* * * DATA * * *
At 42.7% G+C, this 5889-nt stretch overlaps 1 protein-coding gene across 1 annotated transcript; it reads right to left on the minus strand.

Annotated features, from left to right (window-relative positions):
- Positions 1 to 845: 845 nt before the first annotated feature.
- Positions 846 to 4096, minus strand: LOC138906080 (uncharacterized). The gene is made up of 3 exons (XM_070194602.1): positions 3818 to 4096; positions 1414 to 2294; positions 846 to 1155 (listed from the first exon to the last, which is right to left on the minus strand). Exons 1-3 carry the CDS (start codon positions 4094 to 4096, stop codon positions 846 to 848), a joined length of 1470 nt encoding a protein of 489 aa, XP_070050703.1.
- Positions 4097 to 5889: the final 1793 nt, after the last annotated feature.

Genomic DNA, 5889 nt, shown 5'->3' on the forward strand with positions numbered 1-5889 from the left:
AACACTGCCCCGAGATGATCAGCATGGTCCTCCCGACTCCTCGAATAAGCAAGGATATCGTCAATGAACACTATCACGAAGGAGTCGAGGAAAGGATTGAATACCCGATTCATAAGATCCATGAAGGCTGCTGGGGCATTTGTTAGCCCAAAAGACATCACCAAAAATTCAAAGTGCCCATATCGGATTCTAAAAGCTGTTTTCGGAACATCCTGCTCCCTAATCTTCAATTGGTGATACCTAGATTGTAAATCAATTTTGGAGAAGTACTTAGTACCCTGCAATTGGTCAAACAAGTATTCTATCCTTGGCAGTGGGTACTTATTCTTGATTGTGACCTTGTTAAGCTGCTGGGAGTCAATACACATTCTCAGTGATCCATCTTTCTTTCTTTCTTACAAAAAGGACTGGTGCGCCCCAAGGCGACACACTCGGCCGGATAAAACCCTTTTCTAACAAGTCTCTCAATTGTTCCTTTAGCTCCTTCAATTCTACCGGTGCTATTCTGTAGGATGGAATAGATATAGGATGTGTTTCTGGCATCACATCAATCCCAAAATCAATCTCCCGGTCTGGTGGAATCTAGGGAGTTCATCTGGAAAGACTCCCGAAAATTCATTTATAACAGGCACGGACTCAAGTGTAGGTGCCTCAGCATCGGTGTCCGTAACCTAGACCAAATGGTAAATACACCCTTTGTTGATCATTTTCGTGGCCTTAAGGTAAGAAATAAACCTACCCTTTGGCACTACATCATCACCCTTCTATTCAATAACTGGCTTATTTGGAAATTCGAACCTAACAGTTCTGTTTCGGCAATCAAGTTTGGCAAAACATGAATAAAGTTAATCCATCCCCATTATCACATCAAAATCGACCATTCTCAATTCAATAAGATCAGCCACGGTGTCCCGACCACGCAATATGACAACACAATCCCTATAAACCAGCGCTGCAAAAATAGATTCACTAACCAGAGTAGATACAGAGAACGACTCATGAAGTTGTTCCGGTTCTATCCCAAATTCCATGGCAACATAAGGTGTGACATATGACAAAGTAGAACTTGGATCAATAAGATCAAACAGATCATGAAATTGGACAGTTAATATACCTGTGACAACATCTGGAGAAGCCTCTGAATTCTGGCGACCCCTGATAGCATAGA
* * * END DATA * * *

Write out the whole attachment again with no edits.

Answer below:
At 42.7% G+C, this 5889-nt stretch overlaps 1 protein-coding gene across 1 annotated transcript; it reads right to left on the minus strand.

Annotated features, from left to right (window-relative positions):
- Positions 1 to 845: 845 nt before the first annotated feature.
- Positions 846 to 4096, minus strand: LOC138906080 (uncharacterized). The gene is made up of 3 exons (XM_070194602.1): positions 3818 to 4096; positions 1414 to 2294; positions 846 to 1155 (listed from the first exon to the last, which is right to left on the minus strand). Exons 1-3 carry the CDS (start codon positions 4094 to 4096, stop codon positions 846 to 848), a joined length of 1470 nt encoding a protein of 489 aa, XP_070050703.1.
- Positions 4097 to 5889: the final 1793 nt, after the last annotated feature.

Genomic DNA, 5889 nt, shown 5'->3' on the forward strand with positions numbered 1-5889 from the left:
AACACTGCCCCGAGATGATCAGCATGGTCCTCCCGACTCCTCGAATAAGCAAGGATATCGTCAATGAACACTATCACGAAGGAGTCGAGGAAAGGATTGAATACCCGATTCATAAGATCCATGAAGGCTGCTGGGGCATTTGTTAGCCCAAAAGACATCACCAAAAATTCAAAGTGCCCATATCGGATTCTAAAAGCTGTTTTCGGAACATCCTGCTCCCTAATCTTCAATTGGTGATACCTAGATTGTAAATCAATTTTGGAGAAGTACTTAGTACCCTGCAATTGGTCAAACAAGTATTCTATCCTTGGCAGTGGGTACTTATTCTTGATTGTGACCTTGTTAAGCTGCTGGGAGTCAATACACATTCTCAGTGATCCATCTTTCTTTCTTTCTTACAAAAAGGACTGGTGCGCCCCAAGGCGACACACTCGGCCGGATAAAACCCTTTTCTAACAAGTCTCTCAATTGTTCCTTTAGCTCCTTCAATTCTACCGGTGCTATTCTGTAGGATGGAATAGATATAGGATGTGTTTCTGGCATCACATCAATCCCAAAATCAATCTCCCGGTCTGGTGGAATCTAGGGAGTTCATCTGGAAAGACTCCCGAAAATTCATTTATAACAGGCACGGACTCAAGTGTAGGTGCCTCAGCATCGGTGTCCGTAACCTAGACCAAATGGTAAATACACCCTTTGTTGATCATTTTCGTGGCCTTAAGGTAAGAAATAAACCTACCCTTTGGCACTACATCATCACCCTTCTATTCAATAACTGGCTTATTTGGAAATTCGAACCTAACAGTTCTGTTTCGGCAATCAAGTTTGGCAAAACATGAATAAAGTTAATCCATCCCCATTATCACATCAAAATCGACCATTCTCAATTCAATAAGATCAGCCACGGTGTCCCGACCACGCAATATGACAACACAATCCCTATAAACCAGCGCTGCAAAAATAGATTCACTAACCAGAGTAGATACAGAGAACGACTCATGAAGTTGTTCCGGTTCTATCCCAAATTCCATGGCAACATAAGGTGTGACATATGACAAAGTAGAACTTGGATCAATAAGATCAAACAGATCATGAAATTGGACAGTTAATATACCTGTGACAACATCTGGAGAAGCCTCTGAATTCTGGCGACCCCTGATAGCATAGA